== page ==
Some may be surprised to learn that when revising the 12 Grandes Etudes from 1837 into the Transcendental Etudes, Liszt made several simplifications - they certainly still pose enormous technical demands on the player.
Liszt also added programmatic titles to most of the pieces. The fourth study, Mazeppa, generally thought to be the most difficult piece of the set, is named after an historical person, Ivan Mazepa, page in the court of the Polish King John Casimir, whose fate was made famous by poems of Byron, Pushkin and Victor Hugo. Mazepa became entangled with the wife of a nobleman, and for this he was punished by being tied naked to the back of a wild horse and dragged all the way to Ukraine.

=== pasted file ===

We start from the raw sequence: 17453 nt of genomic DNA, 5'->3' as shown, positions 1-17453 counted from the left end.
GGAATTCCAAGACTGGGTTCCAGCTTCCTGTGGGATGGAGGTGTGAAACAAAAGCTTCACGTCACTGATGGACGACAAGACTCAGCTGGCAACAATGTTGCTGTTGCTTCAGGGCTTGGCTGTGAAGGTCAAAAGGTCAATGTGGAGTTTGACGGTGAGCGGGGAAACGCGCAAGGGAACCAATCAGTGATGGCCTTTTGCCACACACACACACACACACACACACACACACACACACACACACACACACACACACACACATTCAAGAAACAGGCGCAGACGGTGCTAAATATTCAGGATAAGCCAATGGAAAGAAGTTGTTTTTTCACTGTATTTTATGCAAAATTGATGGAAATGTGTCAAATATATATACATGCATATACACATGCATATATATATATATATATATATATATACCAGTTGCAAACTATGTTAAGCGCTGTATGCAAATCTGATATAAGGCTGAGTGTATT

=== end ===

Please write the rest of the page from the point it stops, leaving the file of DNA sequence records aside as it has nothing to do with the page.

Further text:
Liszt later expanded and orchestrated the Étude to become the sixth in his cycle of symphonic Poems.
Liszts "Mazeppa" and similar pieces.... by juliaalessandra So I confess the title is a bit bold but...I have been listening to pieces like the 4th etude (Mazeppa) and others from Liszt and I loooove ...